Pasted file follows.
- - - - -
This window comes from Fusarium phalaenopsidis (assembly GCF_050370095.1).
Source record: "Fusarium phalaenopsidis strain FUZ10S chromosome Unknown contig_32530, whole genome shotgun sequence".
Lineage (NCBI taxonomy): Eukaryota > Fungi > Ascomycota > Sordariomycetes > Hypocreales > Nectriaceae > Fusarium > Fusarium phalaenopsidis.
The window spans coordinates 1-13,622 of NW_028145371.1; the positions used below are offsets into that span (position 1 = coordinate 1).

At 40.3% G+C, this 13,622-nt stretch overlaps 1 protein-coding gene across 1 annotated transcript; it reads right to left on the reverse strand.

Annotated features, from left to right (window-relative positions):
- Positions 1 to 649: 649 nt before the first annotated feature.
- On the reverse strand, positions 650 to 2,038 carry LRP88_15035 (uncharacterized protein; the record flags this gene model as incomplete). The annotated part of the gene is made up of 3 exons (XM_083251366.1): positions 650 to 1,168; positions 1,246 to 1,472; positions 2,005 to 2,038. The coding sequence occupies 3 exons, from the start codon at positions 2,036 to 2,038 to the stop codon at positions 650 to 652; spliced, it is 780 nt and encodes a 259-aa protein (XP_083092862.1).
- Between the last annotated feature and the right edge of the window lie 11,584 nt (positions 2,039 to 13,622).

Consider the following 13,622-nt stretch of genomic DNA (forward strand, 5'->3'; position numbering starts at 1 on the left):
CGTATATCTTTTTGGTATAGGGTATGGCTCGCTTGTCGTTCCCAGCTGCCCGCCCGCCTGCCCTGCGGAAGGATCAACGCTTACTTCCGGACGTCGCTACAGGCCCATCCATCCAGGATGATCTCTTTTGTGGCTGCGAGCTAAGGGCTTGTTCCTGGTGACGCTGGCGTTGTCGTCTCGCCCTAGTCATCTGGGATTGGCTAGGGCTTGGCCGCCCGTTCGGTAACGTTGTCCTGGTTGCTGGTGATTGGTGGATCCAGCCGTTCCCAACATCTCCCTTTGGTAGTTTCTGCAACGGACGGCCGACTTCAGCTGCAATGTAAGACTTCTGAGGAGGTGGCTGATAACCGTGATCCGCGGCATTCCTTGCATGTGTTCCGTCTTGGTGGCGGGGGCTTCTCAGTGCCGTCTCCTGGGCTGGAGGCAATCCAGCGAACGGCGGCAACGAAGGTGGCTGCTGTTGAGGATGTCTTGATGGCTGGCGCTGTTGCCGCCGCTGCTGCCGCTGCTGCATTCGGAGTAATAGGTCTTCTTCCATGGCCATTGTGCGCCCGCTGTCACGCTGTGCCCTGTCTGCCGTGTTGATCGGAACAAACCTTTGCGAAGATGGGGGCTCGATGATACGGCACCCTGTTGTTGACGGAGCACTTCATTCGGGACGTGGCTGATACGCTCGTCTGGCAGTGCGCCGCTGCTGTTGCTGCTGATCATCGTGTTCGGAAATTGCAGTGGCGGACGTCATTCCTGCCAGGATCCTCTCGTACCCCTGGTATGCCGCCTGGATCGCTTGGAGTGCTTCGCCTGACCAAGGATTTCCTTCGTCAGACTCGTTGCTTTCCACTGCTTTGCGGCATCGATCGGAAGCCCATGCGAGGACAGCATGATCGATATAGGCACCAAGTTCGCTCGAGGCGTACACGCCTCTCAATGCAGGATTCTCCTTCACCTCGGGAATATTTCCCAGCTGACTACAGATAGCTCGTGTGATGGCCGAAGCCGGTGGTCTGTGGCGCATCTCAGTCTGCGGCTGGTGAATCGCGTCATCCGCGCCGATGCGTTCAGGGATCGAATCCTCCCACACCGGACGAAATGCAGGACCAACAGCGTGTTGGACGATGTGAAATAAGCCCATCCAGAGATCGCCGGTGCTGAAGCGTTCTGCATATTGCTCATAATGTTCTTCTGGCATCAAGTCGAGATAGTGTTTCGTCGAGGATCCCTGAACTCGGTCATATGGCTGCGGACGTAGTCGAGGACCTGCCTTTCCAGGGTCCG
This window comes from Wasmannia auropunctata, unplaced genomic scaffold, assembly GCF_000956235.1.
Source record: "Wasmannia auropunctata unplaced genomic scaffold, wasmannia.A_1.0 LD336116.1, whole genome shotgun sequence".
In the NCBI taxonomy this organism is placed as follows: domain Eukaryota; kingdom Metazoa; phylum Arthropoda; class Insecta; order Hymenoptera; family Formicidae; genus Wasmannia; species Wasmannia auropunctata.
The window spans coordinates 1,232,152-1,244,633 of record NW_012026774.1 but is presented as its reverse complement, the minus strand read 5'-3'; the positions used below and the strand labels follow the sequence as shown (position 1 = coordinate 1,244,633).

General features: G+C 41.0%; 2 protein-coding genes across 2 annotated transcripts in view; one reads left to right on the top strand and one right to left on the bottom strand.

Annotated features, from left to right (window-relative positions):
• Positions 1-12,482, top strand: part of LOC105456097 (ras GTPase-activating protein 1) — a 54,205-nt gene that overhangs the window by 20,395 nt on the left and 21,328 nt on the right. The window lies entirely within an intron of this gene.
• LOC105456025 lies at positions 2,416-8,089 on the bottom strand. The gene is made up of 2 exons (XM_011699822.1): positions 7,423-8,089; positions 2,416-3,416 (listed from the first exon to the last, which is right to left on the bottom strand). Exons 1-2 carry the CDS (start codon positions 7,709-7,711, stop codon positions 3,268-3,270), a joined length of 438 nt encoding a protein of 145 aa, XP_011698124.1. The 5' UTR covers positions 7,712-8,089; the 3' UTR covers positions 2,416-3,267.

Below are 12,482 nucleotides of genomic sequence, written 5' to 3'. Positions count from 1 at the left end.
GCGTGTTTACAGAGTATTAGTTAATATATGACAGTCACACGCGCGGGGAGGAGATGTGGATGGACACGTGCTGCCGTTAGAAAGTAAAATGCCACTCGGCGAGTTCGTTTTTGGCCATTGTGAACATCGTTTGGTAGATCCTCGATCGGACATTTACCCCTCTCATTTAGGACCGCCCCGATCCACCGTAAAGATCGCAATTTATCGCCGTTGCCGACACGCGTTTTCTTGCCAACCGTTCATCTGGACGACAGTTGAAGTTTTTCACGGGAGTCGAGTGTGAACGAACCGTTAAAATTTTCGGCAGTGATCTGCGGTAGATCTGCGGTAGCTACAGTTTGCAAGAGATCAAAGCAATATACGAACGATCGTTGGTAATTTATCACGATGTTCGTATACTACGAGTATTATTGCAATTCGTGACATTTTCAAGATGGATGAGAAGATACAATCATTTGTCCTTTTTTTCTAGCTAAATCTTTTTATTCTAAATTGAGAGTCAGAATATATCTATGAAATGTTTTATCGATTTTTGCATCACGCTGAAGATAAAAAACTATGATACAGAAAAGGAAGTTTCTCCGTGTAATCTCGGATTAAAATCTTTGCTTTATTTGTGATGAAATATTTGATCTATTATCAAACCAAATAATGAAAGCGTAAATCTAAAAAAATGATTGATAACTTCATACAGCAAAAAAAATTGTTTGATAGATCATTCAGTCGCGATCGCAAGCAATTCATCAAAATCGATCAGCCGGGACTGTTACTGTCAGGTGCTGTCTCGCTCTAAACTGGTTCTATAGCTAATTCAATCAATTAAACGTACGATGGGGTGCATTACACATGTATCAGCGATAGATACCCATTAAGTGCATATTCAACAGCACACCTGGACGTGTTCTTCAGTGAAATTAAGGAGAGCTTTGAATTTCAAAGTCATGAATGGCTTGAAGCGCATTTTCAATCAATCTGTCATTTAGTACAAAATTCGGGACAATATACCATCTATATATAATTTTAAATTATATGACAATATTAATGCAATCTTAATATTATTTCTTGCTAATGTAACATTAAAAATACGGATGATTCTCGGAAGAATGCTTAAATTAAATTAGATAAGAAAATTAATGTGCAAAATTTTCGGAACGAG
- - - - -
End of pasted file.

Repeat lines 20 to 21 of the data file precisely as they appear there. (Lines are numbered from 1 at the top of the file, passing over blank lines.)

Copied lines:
Below are 12,482 nucleotides of genomic sequence, written 5' to 3'. Positions count from 1 at the left end.
GCGTGTTTACAGAGTATTAGTTAATATATGACAGTCACACGCGCGGGGAGGAGATGTGGATGGACACGTGCTGCCGTTAGAAAGTAAAATGCCACTCGGCGAGTTCGTTTTTGGCCATTGTGAACATCGTTTGGTAGATCCTCGATCGGACATTTACCCCTCTCATTTAGGACCGCCCCGATCCACCGTAAAGATCGCAATTTATCGCCGTTGCCGACACGCGTTTTCTTGCCAACCGTTCATCTGGACGACAGTTGAAGTTTTTCACGGGAGTCGAGTGTGAACGAACCGTTAAAATTTTCGGCAGTGATCTGCGGTAGATCTGCGGTAGCTACAGTTTGCAAGAGATCAAAGCAATATACGAACGATCGTTGGTAATTTATCACGATGTTCGTATACTACGAGTATTATTGCAATTCGTGACATTTTCAAGATGGATGAGAAGATACAATCATTTGTCCTTTTTTTCTAGCTAAATCTTTTTATTCTAAATTGAGAGTCAGAATATATCTATGAAATGTTTTATCGATTTTTGCATCACGCTGAAGATAAAAAACTATGATACAGAAAAGGAAGTTTCTCCGTGTAATCTCGGATTAAAATCTTTGCTTTATTTGTGATGAAATATTTGATCTATTATCAAACCAAATAATGAAAGCGTAAATCTAAAAAAATGATTGATAACTTCATACAGCAAAAAAAATTGTTTGATAGATCATTCAGTCGCGATCGCAAGCAATTCATCAAAATCGATCAGCCGGGACTGTTACTGTCAGGTGCTGTCTCGCTCTAAACTGGTTCTATAGCTAATTCAATCAATTAAACGTACGATGGGGTGCATTACACATGTATCAGCGATAGATACCCATTAAGTGCATATTCAACAGCACACCTGGACGTGTTCTTCAGTGAAATTAAGGAGAGCTTTGAATTTCAAAGTCATGAATGGCTTGAAGCGCATTTTCAATCAATCTGTCATTTAGTACAAAATTCGGGACAATATACCATCTATATATAATTTTAAATTATATGACAATATTAATGCAATCTTAATATTATTTCTTGCTAATGTAACATTAAAAATACGGATGATTCTCGGAAGAATGCTTAAATTAAATTAGATAAGAAAATTAATGTGCAAAATTTTCGGAACGAG